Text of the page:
Return to Thomas Jefferson (person)

[Thomas Jefferson] was a [complex] person. There were deep [ambiguities] in his thinking, which made any effort at consistency impossible. Alhtough [Federalist] historians have cited these ambiguities as evidence of a [moral] [taint], a [constitutional] [shiftness] of mind, they may in fact be traced to a continuously [ambivalent] personal and [political] history. He valued much more highly the achievements of his father, whom he intensely admired, than the social status of his mother, whose influence he never acknowledged; but from the beginning he was aware of both the asssurance of the [aristoracy] and the real [merits] and talents of men who came from unkown families.When he came to maturity, [Jefferson] was a slaveowner and yet a revolutionist, who could say that man's rights were "[unalienable]" at the very moment when heowned several dozen souls. All his life he circulated among men of wealth, learning, andd distinction, and as befitted one who disliked acrimony he learned to accommodate himself to them- but he also absorbed the most [libera]l and questionable opinions of his age and associated on congenial] terms with men like [THomas Paine] and [Joel Barlow]. In American [politics] he became a leader of [yeomen] farmers- but also of great planters. He was the head of a popular faction that stood against the [commercial] interests- but it was also a propertied [faction] with acquisitive [aspirations] of his own. He wanted with all his heart to hold the values of [agrarian society], and yet be believed in progress. Add to all this the fact that he lived an unusually long [life], saw many changes, and tried to adapt his views to changing circumstances.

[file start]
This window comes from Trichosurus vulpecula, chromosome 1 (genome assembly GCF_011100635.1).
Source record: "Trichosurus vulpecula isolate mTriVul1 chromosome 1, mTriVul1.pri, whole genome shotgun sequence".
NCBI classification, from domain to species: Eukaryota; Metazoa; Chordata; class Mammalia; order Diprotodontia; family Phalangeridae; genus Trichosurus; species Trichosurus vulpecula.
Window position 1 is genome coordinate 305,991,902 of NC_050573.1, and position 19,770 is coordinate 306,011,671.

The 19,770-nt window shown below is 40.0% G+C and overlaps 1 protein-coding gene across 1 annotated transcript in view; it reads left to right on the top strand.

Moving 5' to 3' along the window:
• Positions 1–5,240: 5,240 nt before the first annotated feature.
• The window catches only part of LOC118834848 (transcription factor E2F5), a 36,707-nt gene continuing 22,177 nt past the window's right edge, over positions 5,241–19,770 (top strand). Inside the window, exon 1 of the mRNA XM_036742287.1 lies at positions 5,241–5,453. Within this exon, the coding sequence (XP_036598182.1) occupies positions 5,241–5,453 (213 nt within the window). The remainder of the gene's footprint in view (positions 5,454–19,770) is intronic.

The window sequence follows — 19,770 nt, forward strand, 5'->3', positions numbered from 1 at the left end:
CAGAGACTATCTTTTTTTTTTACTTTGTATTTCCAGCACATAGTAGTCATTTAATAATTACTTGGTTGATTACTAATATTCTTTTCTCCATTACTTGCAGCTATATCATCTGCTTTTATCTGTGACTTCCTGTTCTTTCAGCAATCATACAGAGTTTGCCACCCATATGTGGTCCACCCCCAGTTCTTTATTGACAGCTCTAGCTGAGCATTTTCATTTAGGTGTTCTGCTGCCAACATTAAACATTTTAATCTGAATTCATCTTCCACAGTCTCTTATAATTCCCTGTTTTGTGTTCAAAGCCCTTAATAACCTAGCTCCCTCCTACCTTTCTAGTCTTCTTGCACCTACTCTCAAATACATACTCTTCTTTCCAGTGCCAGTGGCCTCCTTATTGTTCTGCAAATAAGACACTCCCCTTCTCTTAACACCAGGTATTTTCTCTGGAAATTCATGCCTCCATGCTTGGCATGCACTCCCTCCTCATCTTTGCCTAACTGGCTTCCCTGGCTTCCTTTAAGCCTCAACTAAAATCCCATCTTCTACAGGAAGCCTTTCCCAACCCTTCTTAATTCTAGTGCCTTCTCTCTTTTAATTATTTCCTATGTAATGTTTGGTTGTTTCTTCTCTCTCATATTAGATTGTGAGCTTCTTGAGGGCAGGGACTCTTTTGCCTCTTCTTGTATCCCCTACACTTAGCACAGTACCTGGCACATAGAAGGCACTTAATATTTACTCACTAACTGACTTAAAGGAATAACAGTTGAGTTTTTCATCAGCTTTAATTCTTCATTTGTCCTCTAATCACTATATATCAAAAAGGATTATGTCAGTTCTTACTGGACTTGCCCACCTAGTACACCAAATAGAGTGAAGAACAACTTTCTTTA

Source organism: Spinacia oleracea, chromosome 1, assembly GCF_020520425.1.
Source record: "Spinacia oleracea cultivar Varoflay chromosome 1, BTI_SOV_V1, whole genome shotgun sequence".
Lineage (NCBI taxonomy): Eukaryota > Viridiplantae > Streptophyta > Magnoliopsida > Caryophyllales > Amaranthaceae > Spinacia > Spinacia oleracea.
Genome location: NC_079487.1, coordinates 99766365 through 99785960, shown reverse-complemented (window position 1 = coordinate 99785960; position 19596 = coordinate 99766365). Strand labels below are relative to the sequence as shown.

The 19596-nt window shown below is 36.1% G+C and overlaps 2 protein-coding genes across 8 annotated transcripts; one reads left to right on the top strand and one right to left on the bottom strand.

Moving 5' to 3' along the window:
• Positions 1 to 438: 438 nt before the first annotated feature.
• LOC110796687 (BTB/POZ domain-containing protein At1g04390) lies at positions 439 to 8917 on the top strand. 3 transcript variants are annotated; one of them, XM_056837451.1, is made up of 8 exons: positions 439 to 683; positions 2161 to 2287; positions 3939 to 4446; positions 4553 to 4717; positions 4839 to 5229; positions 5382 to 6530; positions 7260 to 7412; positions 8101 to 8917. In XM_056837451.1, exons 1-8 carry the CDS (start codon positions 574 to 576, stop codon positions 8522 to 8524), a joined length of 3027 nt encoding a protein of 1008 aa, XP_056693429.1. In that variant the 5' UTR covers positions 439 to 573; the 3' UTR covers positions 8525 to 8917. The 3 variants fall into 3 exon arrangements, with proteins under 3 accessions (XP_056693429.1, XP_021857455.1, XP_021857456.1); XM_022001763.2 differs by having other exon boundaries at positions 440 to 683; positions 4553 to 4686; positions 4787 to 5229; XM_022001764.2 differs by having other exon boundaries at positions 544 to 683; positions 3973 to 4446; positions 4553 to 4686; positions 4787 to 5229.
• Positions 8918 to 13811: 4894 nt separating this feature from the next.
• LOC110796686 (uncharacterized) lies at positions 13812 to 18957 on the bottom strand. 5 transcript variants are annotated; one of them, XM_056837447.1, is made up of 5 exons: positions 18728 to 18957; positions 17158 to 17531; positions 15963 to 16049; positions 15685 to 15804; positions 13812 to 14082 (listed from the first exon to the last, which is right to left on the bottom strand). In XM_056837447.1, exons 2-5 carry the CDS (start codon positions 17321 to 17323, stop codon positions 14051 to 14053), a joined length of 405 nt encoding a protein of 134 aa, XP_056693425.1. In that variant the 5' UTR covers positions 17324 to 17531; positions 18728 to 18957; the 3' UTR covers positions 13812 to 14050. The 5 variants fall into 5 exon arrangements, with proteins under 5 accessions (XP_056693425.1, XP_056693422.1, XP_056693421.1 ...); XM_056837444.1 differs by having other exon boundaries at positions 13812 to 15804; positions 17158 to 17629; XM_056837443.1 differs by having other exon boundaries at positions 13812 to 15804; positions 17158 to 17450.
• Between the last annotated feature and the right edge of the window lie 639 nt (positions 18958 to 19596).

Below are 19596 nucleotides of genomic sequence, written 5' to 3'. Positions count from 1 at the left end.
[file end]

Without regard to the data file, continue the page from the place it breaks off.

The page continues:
One of his most famous quotes is from his [First Inaugural Address]:

"that [man] cannot be trusted with the [government] himself. Can he, then be trusted with the [government] of others?"